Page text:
Ding Darling National Wildlife Refuge on Sanibel Island is a mecca for birdwatching and bird photography. The preserve protects the bays, bayous, mangroves and shoreline of the northern half of the island. Conditions vary with the tides-- what appears to be a lake with a handful of birds flying overhead will be revealed, a couple of hours later, as a mudflat filled with hundreds of wading birds.
The birds are easily seen from from the 5 mile Wildlife Drive which is open to cars and bikes, or you can ride the tram. The Indigo trail is available for long walks along the dikes and the Calusa trail is a short boardwalk on an ancient Native American shell mound. An observation tower about halfway through the drive gives a bird's eye view. Kayak rental in adjoining Tarpon Bay looks like a fantastic way to visit the refuge if you have time.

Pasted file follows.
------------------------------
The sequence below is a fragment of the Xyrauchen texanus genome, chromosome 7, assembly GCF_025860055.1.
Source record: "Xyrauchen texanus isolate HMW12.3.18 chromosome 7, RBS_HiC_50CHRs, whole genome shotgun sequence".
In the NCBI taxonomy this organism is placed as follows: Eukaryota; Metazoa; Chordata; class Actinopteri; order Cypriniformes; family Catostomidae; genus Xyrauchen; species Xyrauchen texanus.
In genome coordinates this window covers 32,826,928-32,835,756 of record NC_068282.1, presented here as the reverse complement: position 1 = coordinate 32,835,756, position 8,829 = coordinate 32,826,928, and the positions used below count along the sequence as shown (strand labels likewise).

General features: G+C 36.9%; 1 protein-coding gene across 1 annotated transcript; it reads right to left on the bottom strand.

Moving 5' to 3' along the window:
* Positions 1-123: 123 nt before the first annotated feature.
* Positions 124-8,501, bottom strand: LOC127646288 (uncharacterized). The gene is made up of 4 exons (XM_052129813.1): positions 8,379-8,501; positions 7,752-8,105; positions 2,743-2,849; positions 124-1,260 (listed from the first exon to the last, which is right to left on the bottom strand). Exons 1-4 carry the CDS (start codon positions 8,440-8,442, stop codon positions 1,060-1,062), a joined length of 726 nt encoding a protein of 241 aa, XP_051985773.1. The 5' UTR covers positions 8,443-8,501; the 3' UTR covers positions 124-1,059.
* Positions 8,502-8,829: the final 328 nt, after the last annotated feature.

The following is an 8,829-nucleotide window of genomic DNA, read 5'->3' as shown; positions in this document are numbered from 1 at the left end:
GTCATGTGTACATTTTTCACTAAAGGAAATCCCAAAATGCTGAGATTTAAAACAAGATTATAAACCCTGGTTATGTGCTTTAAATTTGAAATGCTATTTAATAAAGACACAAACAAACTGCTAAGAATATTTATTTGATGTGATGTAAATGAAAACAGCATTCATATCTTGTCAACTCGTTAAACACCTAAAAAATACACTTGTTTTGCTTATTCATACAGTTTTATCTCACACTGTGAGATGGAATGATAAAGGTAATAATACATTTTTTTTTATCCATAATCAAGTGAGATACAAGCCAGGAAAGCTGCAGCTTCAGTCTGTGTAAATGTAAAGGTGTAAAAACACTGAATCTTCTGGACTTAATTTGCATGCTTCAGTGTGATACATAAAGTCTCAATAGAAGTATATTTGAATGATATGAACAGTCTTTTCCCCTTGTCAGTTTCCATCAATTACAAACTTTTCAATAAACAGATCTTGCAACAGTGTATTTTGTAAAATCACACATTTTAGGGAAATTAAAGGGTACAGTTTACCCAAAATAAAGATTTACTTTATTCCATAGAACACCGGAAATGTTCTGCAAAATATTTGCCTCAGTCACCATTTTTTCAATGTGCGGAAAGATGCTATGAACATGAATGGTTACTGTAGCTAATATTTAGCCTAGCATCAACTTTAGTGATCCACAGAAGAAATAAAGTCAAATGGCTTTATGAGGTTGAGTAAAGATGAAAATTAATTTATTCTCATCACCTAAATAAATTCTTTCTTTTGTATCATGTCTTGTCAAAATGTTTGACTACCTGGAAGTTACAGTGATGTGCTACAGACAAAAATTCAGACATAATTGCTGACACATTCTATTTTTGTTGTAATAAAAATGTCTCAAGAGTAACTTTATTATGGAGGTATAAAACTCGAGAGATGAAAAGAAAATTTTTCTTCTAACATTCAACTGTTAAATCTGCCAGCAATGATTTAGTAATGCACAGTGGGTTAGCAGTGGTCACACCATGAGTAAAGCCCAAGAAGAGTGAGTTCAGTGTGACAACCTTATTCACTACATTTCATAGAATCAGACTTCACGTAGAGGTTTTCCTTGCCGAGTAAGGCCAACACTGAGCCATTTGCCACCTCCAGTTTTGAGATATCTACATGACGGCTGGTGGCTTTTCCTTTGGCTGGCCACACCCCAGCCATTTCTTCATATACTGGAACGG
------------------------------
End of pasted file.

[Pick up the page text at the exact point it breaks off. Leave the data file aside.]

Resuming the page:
Beyond the abundant birdlife, I've seen alligators, raccoons, and a snake slowly swallowing a rat. They say there are manatees in Tarpon Bay, but I haven't seen them.
The visitor center has wildlife exhibits and a bookstore run by the Ding Darling Society. The rangers at the visitor center can recommend the best times and places to see wildlife in the refuge. It's good to plan some flexibility into a visit because of the tidal variation. You can download a map of Ding Darling & Sanibel Island (pdf map) from the FWS. Floridian Nature has information on wading birds and water birds.
I teach economics at Kalamazoo College. My wife is also an economist. We were on sabbatical in Europe for the 2014-15 academic year. (Salamanca, Spain, followed by Oxford, UK.) We were in Uruguay for the 2006-7 academic year.